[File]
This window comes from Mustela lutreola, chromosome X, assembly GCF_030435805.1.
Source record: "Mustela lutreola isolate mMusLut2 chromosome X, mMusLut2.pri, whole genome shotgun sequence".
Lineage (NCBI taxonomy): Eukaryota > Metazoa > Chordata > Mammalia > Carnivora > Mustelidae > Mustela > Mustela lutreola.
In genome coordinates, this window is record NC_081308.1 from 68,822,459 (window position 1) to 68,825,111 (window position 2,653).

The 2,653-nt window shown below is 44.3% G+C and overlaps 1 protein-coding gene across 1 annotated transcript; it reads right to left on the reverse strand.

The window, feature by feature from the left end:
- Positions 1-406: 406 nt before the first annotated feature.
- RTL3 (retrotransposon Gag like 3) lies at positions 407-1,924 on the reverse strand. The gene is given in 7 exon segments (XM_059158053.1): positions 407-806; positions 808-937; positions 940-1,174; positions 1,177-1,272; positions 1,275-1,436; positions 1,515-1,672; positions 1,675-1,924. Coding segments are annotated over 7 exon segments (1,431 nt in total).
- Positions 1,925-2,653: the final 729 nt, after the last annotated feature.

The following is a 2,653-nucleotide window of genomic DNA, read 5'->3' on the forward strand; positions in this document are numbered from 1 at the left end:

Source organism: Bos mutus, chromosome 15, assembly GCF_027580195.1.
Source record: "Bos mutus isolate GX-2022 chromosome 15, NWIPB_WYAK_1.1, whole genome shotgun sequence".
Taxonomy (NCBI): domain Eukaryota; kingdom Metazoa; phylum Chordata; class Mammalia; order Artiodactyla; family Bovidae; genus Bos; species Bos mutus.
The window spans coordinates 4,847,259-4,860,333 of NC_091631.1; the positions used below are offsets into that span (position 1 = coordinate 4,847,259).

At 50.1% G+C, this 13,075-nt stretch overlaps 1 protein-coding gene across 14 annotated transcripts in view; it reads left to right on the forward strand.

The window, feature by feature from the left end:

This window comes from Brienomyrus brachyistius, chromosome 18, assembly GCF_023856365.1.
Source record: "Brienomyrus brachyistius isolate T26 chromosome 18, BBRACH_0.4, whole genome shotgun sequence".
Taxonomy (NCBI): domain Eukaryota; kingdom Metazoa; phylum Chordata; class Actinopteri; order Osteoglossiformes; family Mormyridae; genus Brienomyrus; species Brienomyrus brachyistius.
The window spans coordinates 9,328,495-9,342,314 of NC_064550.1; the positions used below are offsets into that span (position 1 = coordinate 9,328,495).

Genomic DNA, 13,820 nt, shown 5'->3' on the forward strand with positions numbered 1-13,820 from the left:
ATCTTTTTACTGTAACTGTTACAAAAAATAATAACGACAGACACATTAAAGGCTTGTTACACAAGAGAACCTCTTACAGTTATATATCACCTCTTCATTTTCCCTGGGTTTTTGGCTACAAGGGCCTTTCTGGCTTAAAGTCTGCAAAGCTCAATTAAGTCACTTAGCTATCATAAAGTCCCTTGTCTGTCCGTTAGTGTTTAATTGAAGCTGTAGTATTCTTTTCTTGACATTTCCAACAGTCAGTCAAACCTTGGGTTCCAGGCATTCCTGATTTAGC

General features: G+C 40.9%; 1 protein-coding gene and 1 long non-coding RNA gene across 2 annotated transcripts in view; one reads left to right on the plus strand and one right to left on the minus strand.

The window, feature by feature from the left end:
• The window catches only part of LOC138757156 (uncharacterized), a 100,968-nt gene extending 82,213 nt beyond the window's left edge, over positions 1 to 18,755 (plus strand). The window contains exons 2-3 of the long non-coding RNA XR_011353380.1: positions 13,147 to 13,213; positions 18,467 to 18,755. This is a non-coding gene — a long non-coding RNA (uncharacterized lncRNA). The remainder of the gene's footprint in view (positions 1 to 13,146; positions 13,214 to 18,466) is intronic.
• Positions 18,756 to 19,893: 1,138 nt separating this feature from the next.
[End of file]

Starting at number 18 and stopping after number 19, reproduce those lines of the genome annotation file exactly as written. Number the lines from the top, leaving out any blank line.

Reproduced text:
Source record: "Brienomyrus brachyistius isolate T26 chromosome 18, BBRACH_0.4, whole genome shotgun sequence".
Taxonomy (NCBI): domain Eukaryota; kingdom Metazoa; phylum Chordata; class Actinopteri; order Osteoglossiformes; family Mormyridae; genus Brienomyrus; species Brienomyrus brachyistius.